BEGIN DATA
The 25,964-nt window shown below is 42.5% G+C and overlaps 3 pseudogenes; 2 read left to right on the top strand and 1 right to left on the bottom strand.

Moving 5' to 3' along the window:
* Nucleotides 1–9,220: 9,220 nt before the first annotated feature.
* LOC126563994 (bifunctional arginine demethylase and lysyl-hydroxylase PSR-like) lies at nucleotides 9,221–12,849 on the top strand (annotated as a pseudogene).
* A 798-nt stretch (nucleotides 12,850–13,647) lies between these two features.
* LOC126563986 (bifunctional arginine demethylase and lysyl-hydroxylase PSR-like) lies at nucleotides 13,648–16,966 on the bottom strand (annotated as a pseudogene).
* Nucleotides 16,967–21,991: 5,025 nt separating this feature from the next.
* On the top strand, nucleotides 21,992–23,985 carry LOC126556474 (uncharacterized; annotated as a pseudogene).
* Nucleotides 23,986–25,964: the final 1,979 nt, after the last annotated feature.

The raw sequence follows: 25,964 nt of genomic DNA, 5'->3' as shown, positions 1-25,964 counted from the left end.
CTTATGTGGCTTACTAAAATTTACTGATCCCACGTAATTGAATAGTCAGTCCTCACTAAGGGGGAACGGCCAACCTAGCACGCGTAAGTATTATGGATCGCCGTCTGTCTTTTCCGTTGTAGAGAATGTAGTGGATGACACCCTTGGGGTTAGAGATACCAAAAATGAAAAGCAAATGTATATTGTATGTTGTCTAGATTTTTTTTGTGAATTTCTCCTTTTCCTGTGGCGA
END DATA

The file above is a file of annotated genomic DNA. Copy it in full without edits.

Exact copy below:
The 25,964-nt window shown below is 42.5% G+C and overlaps 3 pseudogenes; 2 read left to right on the top strand and 1 right to left on the bottom strand.

Moving 5' to 3' along the window:
* Nucleotides 1–9,220: 9,220 nt before the first annotated feature.
* LOC126563994 (bifunctional arginine demethylase and lysyl-hydroxylase PSR-like) lies at nucleotides 9,221–12,849 on the top strand (annotated as a pseudogene).
* A 798-nt stretch (nucleotides 12,850–13,647) lies between these two features.
* LOC126563986 (bifunctional arginine demethylase and lysyl-hydroxylase PSR-like) lies at nucleotides 13,648–16,966 on the bottom strand (annotated as a pseudogene).
* Nucleotides 16,967–21,991: 5,025 nt separating this feature from the next.
* On the top strand, nucleotides 21,992–23,985 carry LOC126556474 (uncharacterized; annotated as a pseudogene).
* Nucleotides 23,986–25,964: the final 1,979 nt, after the last annotated feature.

The raw sequence follows: 25,964 nt of genomic DNA, 5'->3' as shown, positions 1-25,964 counted from the left end.
CTTATGTGGCTTACTAAAATTTACTGATCCCACGTAATTGAATAGTCAGTCCTCACTAAGGGGGAACGGCCAACCTAGCACGCGTAAGTATTATGGATCGCCGTCTGTCTTTTCCGTTGTAGAGAATGTAGTGGATGACACCCTTGGGGTTAGAGATACCAAAAATGAAAAGCAAATGTATATTGTATGTTGTCTAGATTTTTTTTGTGAATTTCTCCTTTTCCTGTGGCGA